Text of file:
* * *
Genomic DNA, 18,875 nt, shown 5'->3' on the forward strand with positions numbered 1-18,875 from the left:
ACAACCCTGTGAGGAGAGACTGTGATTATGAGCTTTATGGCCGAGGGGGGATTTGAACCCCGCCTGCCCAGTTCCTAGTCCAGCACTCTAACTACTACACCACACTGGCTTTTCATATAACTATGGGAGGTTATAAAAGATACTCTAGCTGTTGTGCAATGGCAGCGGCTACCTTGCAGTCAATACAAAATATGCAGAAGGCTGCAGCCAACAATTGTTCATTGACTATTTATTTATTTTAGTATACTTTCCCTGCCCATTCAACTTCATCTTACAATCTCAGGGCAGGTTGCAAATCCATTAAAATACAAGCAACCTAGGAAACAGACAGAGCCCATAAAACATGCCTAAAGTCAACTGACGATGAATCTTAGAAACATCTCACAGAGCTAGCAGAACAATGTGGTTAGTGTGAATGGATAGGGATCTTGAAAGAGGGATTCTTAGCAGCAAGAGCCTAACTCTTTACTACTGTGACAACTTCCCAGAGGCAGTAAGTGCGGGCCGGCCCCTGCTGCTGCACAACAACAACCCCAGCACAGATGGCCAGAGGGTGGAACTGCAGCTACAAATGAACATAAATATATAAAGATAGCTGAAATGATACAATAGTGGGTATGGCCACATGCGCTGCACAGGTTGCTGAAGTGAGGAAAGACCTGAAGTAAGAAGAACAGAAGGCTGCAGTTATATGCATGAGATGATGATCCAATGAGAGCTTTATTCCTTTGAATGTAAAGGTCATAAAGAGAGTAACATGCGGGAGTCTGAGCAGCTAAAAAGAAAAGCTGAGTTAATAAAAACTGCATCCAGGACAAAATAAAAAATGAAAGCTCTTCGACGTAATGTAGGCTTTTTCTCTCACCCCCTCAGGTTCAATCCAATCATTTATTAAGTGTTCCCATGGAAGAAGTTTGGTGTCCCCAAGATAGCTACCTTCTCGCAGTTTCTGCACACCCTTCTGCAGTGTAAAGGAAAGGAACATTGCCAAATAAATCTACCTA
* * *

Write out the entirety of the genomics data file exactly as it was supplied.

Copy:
Genomic DNA, 18,875 nt, shown 5'->3' on the forward strand with positions numbered 1-18,875 from the left:
ACAACCCTGTGAGGAGAGACTGTGATTATGAGCTTTATGGCCGAGGGGGGATTTGAACCCCGCCTGCCCAGTTCCTAGTCCAGCACTCTAACTACTACACCACACTGGCTTTTCATATAACTATGGGAGGTTATAAAAGATACTCTAGCTGTTGTGCAATGGCAGCGGCTACCTTGCAGTCAATACAAAATATGCAGAAGGCTGCAGCCAACAATTGTTCATTGACTATTTATTTATTTTAGTATACTTTCCCTGCCCATTCAACTTCATCTTACAATCTCAGGGCAGGTTGCAAATCCATTAAAATACAAGCAACCTAGGAAACAGACAGAGCCCATAAAACATGCCTAAAGTCAACTGACGATGAATCTTAGAAACATCTCACAGAGCTAGCAGAACAATGTGGTTAGTGTGAATGGATAGGGATCTTGAAAGAGGGATTCTTAGCAGCAAGAGCCTAACTCTTTACTACTGTGACAACTTCCCAGAGGCAGTAAGTGCGGGCCGGCCCCTGCTGCTGCACAACAACAACCCCAGCACAGATGGCCAGAGGGTGGAACTGCAGCTACAAATGAACATAAATATATAAAGATAGCTGAAATGATACAATAGTGGGTATGGCCACATGCGCTGCACAGGTTGCTGAAGTGAGGAAAGACCTGAAGTAAGAAGAACAGAAGGCTGCAGTTATATGCATGAGATGATGATCCAATGAGAGCTTTATTCCTTTGAATGTAAAGGTCATAAAGAGAGTAACATGCGGGAGTCTGAGCAGCTAAAAAGAAAAGCTGAGTTAATAAAAACTGCATCCAGGACAAAATAAAAAATGAAAGCTCTTCGACGTAATGTAGGCTTTTTCTCTCACCCCCTCAGGTTCAATCCAATCATTTATTAAGTGTTCCCATGGAAGAAGTTTGGTGTCCCCAAGATAGCTACCTTCTCGCAGTTTCTGCACACCCTTCTGCAGTGTAAAGGAAAGGAACATTGCCAAATAAATCTACCTA